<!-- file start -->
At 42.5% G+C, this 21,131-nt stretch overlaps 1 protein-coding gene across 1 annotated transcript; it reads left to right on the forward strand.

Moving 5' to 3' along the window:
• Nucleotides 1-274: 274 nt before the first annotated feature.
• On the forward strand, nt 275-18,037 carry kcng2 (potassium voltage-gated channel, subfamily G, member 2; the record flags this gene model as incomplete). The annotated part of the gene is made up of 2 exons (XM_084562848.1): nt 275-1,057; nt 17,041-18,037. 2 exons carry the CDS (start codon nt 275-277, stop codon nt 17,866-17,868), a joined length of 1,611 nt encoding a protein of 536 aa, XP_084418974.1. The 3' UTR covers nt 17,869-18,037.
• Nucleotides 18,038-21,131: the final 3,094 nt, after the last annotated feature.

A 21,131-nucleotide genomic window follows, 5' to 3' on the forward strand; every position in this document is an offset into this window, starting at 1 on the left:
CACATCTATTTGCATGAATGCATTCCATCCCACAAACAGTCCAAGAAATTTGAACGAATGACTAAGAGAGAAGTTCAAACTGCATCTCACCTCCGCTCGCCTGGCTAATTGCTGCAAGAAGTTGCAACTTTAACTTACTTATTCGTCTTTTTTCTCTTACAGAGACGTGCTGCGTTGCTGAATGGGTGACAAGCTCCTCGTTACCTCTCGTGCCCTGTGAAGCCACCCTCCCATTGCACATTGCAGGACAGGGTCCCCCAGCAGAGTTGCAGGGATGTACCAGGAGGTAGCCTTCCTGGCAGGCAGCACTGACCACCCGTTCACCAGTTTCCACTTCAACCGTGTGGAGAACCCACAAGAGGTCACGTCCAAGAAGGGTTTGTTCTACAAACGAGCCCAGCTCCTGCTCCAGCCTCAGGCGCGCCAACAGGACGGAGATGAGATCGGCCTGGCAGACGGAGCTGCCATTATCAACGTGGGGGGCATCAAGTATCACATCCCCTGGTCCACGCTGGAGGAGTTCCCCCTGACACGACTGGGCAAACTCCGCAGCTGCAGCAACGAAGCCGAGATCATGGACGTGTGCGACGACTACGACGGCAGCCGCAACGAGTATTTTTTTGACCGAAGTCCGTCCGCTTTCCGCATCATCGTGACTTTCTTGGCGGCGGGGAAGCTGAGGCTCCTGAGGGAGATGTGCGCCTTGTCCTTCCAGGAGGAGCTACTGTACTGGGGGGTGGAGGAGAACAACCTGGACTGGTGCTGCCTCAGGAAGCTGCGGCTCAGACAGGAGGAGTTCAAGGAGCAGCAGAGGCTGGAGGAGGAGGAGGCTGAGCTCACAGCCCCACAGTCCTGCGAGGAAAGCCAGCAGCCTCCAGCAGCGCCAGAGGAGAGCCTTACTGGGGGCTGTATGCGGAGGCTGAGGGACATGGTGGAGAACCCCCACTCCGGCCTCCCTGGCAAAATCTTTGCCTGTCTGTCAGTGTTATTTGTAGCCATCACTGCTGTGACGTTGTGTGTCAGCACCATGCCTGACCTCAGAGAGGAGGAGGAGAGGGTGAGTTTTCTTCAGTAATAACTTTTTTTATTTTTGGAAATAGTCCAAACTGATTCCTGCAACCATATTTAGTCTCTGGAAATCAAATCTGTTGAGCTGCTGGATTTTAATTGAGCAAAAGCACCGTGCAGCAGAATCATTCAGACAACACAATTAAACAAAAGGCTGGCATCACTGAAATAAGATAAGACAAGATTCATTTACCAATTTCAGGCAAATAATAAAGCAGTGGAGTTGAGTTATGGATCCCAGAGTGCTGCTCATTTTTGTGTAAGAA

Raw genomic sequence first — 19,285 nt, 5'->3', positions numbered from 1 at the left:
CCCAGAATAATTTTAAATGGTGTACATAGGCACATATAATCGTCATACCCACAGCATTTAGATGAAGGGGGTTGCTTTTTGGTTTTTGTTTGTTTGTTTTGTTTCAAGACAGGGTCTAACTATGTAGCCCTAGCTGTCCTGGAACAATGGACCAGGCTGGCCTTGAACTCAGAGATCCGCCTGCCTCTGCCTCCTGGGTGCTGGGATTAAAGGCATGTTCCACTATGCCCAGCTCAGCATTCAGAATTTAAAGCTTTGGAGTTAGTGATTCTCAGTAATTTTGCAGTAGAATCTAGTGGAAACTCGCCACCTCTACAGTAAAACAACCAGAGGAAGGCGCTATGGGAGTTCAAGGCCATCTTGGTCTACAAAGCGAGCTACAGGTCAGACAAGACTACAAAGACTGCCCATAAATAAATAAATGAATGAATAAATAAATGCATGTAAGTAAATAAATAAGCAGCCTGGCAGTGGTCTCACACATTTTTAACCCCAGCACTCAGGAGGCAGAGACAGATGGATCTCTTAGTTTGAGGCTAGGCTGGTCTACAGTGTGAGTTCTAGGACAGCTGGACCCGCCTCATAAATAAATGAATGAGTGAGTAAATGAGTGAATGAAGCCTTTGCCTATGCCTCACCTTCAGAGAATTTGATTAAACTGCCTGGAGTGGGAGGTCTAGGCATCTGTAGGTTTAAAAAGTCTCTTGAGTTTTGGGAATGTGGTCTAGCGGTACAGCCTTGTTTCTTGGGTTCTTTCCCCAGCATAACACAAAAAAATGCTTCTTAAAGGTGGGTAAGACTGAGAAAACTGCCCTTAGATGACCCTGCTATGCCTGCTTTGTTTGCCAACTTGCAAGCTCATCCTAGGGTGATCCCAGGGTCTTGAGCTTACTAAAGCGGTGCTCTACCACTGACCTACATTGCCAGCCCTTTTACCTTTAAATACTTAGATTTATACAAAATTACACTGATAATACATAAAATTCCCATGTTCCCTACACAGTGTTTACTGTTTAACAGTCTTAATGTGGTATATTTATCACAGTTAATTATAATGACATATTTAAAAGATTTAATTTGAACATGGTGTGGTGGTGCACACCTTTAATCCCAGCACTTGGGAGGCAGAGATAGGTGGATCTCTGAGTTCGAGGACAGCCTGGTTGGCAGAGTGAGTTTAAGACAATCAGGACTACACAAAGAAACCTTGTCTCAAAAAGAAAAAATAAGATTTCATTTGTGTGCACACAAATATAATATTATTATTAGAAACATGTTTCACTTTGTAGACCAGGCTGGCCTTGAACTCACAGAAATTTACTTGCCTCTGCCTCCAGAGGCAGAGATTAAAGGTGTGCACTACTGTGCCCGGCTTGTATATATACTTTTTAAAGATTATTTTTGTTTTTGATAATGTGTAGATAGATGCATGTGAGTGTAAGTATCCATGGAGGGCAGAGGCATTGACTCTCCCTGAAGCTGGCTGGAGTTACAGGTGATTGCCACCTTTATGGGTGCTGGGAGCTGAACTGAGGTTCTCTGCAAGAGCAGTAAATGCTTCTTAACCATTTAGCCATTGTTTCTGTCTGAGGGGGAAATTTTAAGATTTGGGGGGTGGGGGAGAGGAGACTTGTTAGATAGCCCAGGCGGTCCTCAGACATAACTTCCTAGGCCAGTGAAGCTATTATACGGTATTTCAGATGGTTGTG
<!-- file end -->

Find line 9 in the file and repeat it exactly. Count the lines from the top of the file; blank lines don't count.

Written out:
CCCAGAATAATTTTAAATGGTGTACATAGGCACATATAATCGTCATACCCACAGCATTTAGATGAAGGGGGTTGCTTTTTGGTTTTTGTTTGTTTGTTTTGTTTCAAGACAGGGTCTAACTATGTAGCCCTAGCTGTCCTGGAACAATGGACCAGGCTGGCCTTGAACTCAGAGATCCGCCTGCCTCTGCCTCCTGGGTGCTGGGATTAAAGGCATGTTCCACTATGCCCAGCTCAGCATTCAGAATTTAAAGCTTTGGAGTTAGTGATTCTCAGTAATTTTGCAGTAGAATCTAGTGGAAACTCGCCACCTCTACAGTAAAACAACCAGAGGAAGGCGCTATGGGAGTTCAAGGCCATCTTGGTCTACAAAGCGAGCTACAGGTCAGACAAGACTACAAAGACTGCCCATAAATAAATAAATGAATGAATAAATAAATGCATGTAAGTAAATAAATAAGCAGCCTGGCAGTGGTCTCACACATTTTTAACCCCAGCACTCAGGAGGCAGAGACAGATGGATCTCTTAGTTTGAGGCTAGGCTGGTCTACAGTGTGAGTTCTAGGACAGCTGGACCCGCCTCATAAATAAATGAATGAGTGAGTAAATGAGTGAATGAAGCCTTTGCCTATGCCTCACCTTCAGAGAATTTGATTAAACTGCCTGGAGTGGGAGGTCTAGGCATCTGTAGGTTTAAAAAGTCTCTTGAGTTTTGGGAATGTGGTCTAGCGGTACAGCCTTGTTTCTTGGGTTCTTTCCCCAGCATAACACAAAAAAATGCTTCTTAAAGGTGGGTAAGACTGAGAAAACTGCCCTTAGATGACCCTGCTATGCCTGCTTTGTTTGCCAACTTGCAAGCTCATCCTAGGGTGATCCCAGGGTCTTGAGCTTACTAAAGCGGTGCTCTACCACTGACCTACATTGCCAGCCCTTTTACCTTTAAATACTTAGATTTATACAAAATTACACTGATAATACATAAAATTCCCATGTTCCCTACACAGTGTTTACTGTTTAACAGTCTTAATGTGGTATATTTATCACAGTTAATTATAATGACATATTTAAAAGATTTAATTTGAACATGGTGTGGTGGTGCACACCTTTAATCCCAGCACTTGGGAGGCAGAGATAGGTGGATCTCTGAGTTCGAGGACAGCCTGGTTGGCAGAGTGAGTTTAAGACAATCAGGACTACACAAAGAAACCTTGTCTCAAAAAGAAAAAATAAGATTTCATTTGTGTGCACACAAATATAATATTATTATTAGAAACATGTTTCACTTTGTAGACCAGGCTGGCCTTGAACTCACAGAAATTTACTTGCCTCTGCCTCCAGAGGCAGAGATTAAAGGTGTGCACTACTGTGCCCGGCTTGTATATATACTTTTTAAAGATTATTTTTGTTTTTGATAATGTGTAGATAGATGCATGTGAGTGTAAGTATCCATGGAGGGCAGAGGCATTGACTCTCCCTGAAGCTGGCTGGAGTTACAGGTGATTGCCACCTTTATGGGTGCTGGGAGCTGAACTGAGGTTCTCTGCAAGAGCAGTAAATGCTTCTTAACCATTTAGCCATTGTTTCTGTCTGAGGGGGAAATTTTAAGATTTGGGGGGTGGGGGAGAGGAGACTTGTTAGATAGCCCAGGCGGTCCTCAGACATAACTTCCTAGGCCAGTGAAGCTATTATACGGTATTTCAGATGGTTGTG